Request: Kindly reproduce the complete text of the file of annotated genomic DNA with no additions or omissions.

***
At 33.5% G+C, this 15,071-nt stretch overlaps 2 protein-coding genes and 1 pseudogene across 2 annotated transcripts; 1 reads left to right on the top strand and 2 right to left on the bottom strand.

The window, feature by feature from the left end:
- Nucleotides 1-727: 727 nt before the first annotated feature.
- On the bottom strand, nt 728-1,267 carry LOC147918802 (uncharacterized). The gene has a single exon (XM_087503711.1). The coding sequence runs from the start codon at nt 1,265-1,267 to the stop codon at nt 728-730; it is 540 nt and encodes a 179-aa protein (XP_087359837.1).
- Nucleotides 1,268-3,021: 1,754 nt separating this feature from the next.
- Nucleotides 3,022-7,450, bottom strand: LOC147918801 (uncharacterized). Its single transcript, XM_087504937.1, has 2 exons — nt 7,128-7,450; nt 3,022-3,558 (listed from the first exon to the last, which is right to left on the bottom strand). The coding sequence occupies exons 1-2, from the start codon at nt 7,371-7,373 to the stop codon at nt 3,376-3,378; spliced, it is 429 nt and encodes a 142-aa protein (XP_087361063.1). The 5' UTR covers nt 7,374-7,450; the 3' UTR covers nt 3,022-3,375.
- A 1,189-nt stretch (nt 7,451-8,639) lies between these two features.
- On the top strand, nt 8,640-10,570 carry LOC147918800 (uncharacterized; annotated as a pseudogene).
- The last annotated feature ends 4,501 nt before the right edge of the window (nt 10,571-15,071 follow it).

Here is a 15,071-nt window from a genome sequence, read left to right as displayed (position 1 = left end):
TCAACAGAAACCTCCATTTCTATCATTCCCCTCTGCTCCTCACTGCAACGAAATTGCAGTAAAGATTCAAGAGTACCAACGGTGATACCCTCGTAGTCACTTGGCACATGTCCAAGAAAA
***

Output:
At 33.5% G+C, this 15,071-nt stretch overlaps 2 protein-coding genes and 1 pseudogene across 2 annotated transcripts; 1 reads left to right on the top strand and 2 right to left on the bottom strand.

The window, feature by feature from the left end:
- Nucleotides 1-727: 727 nt before the first annotated feature.
- On the bottom strand, nt 728-1,267 carry LOC147918802 (uncharacterized). The gene has a single exon (XM_087503711.1). The coding sequence runs from the start codon at nt 1,265-1,267 to the stop codon at nt 728-730; it is 540 nt and encodes a 179-aa protein (XP_087359837.1).
- Nucleotides 1,268-3,021: 1,754 nt separating this feature from the next.
- Nucleotides 3,022-7,450, bottom strand: LOC147918801 (uncharacterized). Its single transcript, XM_087504937.1, has 2 exons — nt 7,128-7,450; nt 3,022-3,558 (listed from the first exon to the last, which is right to left on the bottom strand). The coding sequence occupies exons 1-2, from the start codon at nt 7,371-7,373 to the stop codon at nt 3,376-3,378; spliced, it is 429 nt and encodes a 142-aa protein (XP_087361063.1). The 5' UTR covers nt 7,374-7,450; the 3' UTR covers nt 3,022-3,375.
- A 1,189-nt stretch (nt 7,451-8,639) lies between these two features.
- On the top strand, nt 8,640-10,570 carry LOC147918800 (uncharacterized; annotated as a pseudogene).
- The last annotated feature ends 4,501 nt before the right edge of the window (nt 10,571-15,071 follow it).

Here is a 15,071-nt window from a genome sequence, read left to right as displayed (position 1 = left end):
TCAACAGAAACCTCCATTTCTATCATTCCCCTCTGCTCCTCACTGCAACGAAATTGCAGTAAAGATTCAAGAGTACCAACGGTGATACCCTCGTAGTCACTTGGCACATGTCCAAGAAAA